CBD Dosage Frequently Asked Questions
Here are the answers to the most frequently asked questions we receive about CBD dosage.
The U.S. FDA doesn’t have recommendations on how much to take, but experts generally recommend 1-6 mg per every 10 lbs of body weight. If you weigh 100 lbs, you could then take 10-60 mg daily.
Start with a low dose to make sure that you don’t have any negative reactions. If after a few days you aren’t feeling much effect, you can slowly increase your dosage.
If you want to know exactly how many milligrams of CBD you’re taking, capsules are the best. If you want to experience the effects the fastest, using a spray or tincture is best.
Research published in the National Institutes of Health (NIH) found that when 160 mg of CBD was administered to subjects, they reported sleeping significantly more than those who took a placebo.
THC is the compound in marijuana that makes people high. Though some CBD products have trace amounts of THC (3% or less), CBD counteracts the effects of THC. And CBD oils without THC are also available.
If someone was taking a large amount of CBD, over 1,000 mg per day, they could trigger a false positive on a drug test. Most people take between 100 mg and 200 mg per day.
According to the National Institute on Drug Abuse, CBD isn’t addictive, doesn’t cause a high, and when someone stops using it, there are no withdrawal symptoms.
CBD prevents stress that starts in the brain via the adenosine receptor in our endocannabinoid system, which controls the response to stress called the hypothalamic-pituitary-adrenal axis (HPA).
Can CBD help you sleep? Experts explain the current CBD research
This article was medically reviewed by Mia Hazle, MD, a psychiatrist in the Division of Addiction Psychiatry at Beth Israel Deaconess Medical Center.
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- CBD for sleep has limited research — though some early studies have shown promising results.
- But CBD researchers theorize that CBD may help with sleep by alleviating anxiety and pain.
- If you want to try it, doctors suggest taking 25 mg before bed, and increasing as you see fit.
Touted to relieve everything from acne and anxiety to pain and poor sleep, CBD (cannabidiol) is making waves in the wellness industry despite a lack of scientific evidence proving the compound’s overall effectiveness.
Medical term: CBD is a component of cannabis that does not cause you to feel high or stoned.
That said, a handful of small, preliminary studies have found that CBD may help improve the sleep quality of certain individuals. Here’s what researchers know so far.
Can CBD help you sleep?
There have only been a handful of small, trusted studies that look at pure CBD for sleep, says Jeff Chen, MD, MBA, Founder of the UCLA Cannabis Research Initiative and Cofounder and CEO of Radicle Science.
What the research says
of 72 adults with anxiety and sleep troubles found that doses of CBD ranging from 25 milligrams to 75 milligrams improved sleep in 66.7% of participants. found that since CBD can reduce pain, it may improve sleep in people who suffer from chronic pain and related sleep problems.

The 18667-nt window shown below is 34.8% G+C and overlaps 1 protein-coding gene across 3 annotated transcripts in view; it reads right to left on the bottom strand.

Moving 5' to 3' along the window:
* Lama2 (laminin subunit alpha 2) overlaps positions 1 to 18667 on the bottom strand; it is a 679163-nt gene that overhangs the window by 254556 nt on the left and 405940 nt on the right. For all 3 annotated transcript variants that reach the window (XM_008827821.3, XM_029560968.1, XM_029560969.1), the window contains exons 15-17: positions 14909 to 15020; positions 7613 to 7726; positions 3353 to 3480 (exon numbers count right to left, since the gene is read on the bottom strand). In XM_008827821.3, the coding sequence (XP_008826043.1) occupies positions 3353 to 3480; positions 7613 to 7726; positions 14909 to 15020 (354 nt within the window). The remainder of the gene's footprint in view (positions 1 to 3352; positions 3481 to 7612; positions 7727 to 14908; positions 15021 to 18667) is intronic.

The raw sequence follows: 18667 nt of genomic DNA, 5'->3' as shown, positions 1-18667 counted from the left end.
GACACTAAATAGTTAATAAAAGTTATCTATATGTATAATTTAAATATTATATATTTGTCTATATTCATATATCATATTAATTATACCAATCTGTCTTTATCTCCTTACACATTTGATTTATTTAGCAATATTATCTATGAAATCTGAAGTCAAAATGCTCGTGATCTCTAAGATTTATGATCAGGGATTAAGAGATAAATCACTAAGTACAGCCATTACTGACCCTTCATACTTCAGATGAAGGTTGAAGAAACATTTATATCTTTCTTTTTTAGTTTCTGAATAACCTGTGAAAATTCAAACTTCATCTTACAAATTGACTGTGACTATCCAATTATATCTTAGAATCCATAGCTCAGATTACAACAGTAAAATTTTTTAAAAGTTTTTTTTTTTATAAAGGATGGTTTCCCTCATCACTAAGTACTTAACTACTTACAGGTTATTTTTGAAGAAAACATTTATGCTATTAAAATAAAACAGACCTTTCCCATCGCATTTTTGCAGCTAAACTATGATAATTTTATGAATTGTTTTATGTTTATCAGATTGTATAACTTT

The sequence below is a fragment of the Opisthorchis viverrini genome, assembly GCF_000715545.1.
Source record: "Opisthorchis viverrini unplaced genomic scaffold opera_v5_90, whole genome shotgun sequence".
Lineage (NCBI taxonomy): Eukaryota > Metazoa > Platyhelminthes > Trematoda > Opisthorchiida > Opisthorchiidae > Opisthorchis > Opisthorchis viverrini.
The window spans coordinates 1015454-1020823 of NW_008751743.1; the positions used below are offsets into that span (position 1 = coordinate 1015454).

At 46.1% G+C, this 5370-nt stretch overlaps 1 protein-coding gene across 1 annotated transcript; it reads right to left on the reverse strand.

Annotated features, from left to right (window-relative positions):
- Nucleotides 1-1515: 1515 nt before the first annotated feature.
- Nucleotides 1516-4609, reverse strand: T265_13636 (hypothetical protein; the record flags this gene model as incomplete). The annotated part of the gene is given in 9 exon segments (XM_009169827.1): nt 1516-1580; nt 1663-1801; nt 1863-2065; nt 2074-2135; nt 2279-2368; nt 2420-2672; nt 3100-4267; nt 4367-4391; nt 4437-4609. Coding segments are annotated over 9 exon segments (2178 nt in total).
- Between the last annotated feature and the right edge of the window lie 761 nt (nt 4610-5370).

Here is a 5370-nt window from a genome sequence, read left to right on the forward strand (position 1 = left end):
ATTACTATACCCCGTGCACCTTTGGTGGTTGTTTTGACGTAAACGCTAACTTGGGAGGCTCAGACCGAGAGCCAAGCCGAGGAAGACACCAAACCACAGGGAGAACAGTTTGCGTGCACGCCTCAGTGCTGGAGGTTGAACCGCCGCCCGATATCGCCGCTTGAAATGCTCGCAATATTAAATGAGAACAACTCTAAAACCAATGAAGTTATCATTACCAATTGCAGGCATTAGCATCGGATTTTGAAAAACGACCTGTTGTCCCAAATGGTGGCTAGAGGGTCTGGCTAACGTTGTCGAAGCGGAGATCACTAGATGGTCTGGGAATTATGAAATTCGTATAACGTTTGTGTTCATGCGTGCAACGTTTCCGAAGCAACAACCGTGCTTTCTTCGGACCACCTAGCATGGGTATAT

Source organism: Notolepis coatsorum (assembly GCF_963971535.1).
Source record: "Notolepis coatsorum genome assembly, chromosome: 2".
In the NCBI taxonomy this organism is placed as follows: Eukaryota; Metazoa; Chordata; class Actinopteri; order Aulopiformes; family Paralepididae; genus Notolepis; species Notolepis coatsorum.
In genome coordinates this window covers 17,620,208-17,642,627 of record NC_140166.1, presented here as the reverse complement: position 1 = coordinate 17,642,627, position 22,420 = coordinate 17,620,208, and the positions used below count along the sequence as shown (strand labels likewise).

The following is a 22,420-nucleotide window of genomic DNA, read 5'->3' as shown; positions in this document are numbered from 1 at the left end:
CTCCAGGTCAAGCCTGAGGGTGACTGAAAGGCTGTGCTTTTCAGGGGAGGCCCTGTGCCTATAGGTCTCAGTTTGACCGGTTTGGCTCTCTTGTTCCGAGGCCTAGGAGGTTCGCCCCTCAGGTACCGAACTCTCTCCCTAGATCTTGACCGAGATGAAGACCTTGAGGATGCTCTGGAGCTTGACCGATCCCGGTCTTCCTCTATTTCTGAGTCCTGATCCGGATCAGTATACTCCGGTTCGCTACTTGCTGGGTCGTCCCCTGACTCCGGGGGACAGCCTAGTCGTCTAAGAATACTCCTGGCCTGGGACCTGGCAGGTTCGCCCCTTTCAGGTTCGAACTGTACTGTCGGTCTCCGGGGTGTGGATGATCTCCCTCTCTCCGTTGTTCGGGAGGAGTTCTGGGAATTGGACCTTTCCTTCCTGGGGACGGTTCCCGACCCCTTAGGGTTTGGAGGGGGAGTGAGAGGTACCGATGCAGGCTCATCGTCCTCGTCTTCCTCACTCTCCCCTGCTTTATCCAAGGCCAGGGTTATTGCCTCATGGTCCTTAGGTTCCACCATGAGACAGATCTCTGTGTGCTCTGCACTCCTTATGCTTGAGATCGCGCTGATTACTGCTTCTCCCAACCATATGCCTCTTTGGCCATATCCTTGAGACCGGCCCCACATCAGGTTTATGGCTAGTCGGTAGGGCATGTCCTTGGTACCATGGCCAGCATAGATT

- A 2018 study of 27 healthy participants found that a dose of 300 milligrams of CBD had no significant effect on sleep versus a placebo.
Though early results are encouraging, researchers aren’t sure why CBD may help with sleep — but it may have something to do with how it can help improve underlying conditions.
“Sleep disorders, mood disorders, and pain disorders are often co-occurring, and CBD could possibly indirectly improve sleep by improving an underlying anxiety or pain condition,” says Chen.
And to make things even more confusing, it’s possible that smaller doses of CBD may have a stimulating effect rather than a sedating effect, says Me Fuimaono-Poe, MSN, FNP, faculty at Pacific College of Health and Science, and the medical director for the Malie Cannabis Clinic.
For example, a 2014 study found that a dose of 15 milligrams of CBD may have an “alerting” effect.
The lack of large-scale clinical studies makes it difficult to draw solid conclusions. “There is no firm evidence regarding whether CBD may help with sleep, and if so, what dose of CBD is most appropriate,” says Chen.
How should I take CBD to sleep?
Since researchers haven’t determined a rule of thumb when it comes to CBD dosage for sleep, experts can only guesstimate. If you want to give CBD a shot, Fuimaono-Poe suggests starting with 25 milligrams and increasing as needed, taken one to two hours before bed.
There’s also the question of what form of CBD is best for sleep. Fuimaono-Poe says two common delivery methods are taking CBD oil or smoking CBD flower. CBD oil is preferable and healthier for your throat and lungs since smoking can cause throat irritation and coughing, says Fuimaono-Poe.
However, smoking CBD flower comes along with the benefit of having a more rapid onset than taking a dose of CBD oil, so you can use that closer to bedtime. You’ll feel the effects five to ten minutes after smoking, says Fuimaono-Poe.
Risks of CBD
CBD is typically well-tolerated, however, it is possible to experience some side effects. Some documented potential side effects of CBD (discovered during human studies of using CBD for epilepsy and psychiatric disorders) include:
- Drug interactions